Prohibited the sale of adulterated food and drugs in interstate commerce.
Revised to account for changes in medical science and food technology. Described criteria for adulteration, mislabeled or harmful food. Included a requirement for truthful labeling of additives. The FDA had to show if a food product was "unsafe".
First specific regulation of food additives. Approval of new food additives was required before they could be marketed, and the responsibility for proving their safety was placed on the petitioner (manufacturer who wants to market the additive). Defined safe as a "...reasonable certainty" that no harm will result from use of the additive.
The Delaney Clause stated "no additive shall be deemed safe if it is found to induce cancer when ingested by man or animal."
Exempted two groups of additives: (1) substances which experts have classified "generally recognized as safe" (GRAS). Also exempted from testing were "prior sanctioned substances" which FDA or USDA had approved for use in food prior to passage of the 1958 Food Additives Amendment. Additives can be removed from the lists if tests indicate the substances are not safe for human consumption. All substances previously listed as GRAS are being reviewed to assured that they meet current food safety standards.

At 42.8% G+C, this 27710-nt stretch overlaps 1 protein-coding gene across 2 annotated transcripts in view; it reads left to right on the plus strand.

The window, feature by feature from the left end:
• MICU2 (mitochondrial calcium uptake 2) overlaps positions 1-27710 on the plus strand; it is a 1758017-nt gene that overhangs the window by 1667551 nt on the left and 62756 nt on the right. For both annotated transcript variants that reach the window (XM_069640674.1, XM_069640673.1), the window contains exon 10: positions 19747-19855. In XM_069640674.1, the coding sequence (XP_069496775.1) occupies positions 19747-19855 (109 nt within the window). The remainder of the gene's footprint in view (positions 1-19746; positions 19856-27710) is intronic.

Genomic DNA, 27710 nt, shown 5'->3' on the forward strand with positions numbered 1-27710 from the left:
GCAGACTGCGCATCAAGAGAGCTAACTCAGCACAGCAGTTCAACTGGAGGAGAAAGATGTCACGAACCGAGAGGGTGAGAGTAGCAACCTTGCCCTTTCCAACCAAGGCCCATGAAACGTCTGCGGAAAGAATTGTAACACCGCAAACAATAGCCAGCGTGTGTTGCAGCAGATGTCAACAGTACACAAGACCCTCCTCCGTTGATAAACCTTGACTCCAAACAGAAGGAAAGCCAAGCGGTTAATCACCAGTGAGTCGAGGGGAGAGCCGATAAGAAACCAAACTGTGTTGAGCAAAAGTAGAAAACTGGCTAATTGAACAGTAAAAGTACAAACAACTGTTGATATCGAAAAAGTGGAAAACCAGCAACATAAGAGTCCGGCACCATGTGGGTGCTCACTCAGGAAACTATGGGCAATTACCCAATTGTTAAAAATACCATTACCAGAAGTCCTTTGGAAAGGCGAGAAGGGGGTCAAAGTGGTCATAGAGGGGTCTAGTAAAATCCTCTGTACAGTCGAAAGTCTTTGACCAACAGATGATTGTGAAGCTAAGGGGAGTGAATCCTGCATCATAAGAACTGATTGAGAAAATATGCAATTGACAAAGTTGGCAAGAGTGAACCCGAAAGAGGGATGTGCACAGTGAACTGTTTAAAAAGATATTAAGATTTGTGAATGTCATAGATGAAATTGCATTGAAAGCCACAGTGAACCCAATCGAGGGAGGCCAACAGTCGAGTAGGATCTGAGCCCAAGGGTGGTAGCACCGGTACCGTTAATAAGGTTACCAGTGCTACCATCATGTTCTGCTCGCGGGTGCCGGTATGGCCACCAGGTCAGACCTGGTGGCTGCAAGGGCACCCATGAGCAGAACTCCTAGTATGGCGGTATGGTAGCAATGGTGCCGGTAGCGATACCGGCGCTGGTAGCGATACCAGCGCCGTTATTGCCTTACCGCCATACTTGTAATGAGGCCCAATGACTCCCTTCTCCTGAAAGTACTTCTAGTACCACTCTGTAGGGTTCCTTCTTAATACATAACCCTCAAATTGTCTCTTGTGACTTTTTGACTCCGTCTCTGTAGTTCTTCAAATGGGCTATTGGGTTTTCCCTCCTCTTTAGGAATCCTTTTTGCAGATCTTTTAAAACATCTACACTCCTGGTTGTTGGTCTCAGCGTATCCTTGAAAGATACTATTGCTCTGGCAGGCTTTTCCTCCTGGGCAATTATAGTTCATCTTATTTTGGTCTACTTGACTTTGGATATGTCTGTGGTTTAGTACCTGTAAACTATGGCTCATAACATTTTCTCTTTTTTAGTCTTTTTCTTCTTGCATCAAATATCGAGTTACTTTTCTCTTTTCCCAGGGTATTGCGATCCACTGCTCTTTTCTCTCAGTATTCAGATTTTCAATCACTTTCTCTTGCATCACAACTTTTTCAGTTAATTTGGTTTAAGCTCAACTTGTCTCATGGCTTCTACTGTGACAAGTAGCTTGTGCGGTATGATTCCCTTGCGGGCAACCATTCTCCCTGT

All colors -- natural and synthetic -- were brought under the FD and C Act. Color additives may not be used to deceive consumers or to conceal blemishes or inferiorities in food.
Back to Food Additive Safety Page
Prepared Summer 1997 by Bernadene Magnuson, Ph.D.
University of Idaho, Dept. of Food Science and Toxicology - EXTOXNET FAQ Team.